The Theory Of Utilitarianism And Rule Utilitarianism

952 WordsSep 29, 20144 Pages
Have you eaten breakfast this morning? Put on clean clothes? Did you have a bed to sleep in at the end of your day? For millions of less fortunate around the world, the answer to those questions is no. Knowing this is true, can you continue to go about your day and claim to be a moral and ethical person? In order to obtain the greatest pleasure for the greatest number of people, it is clear that you in order to uphold your moral duty; you must contribute to those experiencing poverty. When applying this concept to the consequentialist theory of utilitarianism, it is important to first examine the difference between act utilitarianism and rule utilitarianism. As Mosser explains, act utilitarianism tells us that we must question what single act would generate the greatest good. Whereas, rule utilitarianism evaluates the actions themselves and determines what would produce an outcome that institutes the greatest good. (2013 sec. 6.1) From an act utilitarian standpoint, say you had a hundred dollars to spend lavishly. If you purchased the designer shirt you have been looking at for weeks, you would definitely be happy, you would make the person selling the shirt happy, and you would make the company making the shirt happy. Yet, if you were to give the same hundred dollars to charity and it fed a family for a week, gave them new clothing, the medicine they needed, and better shelter this action would outweigh your pleasure from the shirt you purchased. Not only from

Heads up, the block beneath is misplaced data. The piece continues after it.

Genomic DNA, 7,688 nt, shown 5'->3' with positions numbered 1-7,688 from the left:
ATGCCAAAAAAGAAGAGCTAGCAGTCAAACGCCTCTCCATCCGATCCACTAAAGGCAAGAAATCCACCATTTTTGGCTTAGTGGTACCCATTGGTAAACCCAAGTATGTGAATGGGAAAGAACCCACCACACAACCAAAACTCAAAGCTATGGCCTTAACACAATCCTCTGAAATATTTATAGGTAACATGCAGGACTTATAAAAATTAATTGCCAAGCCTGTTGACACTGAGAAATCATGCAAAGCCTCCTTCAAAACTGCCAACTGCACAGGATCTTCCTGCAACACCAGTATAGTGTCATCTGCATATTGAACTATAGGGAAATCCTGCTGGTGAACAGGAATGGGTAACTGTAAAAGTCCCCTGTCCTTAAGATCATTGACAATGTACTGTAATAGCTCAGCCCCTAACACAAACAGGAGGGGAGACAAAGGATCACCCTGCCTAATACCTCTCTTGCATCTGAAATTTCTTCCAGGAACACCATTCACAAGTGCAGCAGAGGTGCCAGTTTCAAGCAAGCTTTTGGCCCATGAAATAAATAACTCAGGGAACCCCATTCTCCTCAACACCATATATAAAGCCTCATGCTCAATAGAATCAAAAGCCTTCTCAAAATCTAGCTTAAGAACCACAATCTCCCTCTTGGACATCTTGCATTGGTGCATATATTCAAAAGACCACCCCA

Open Document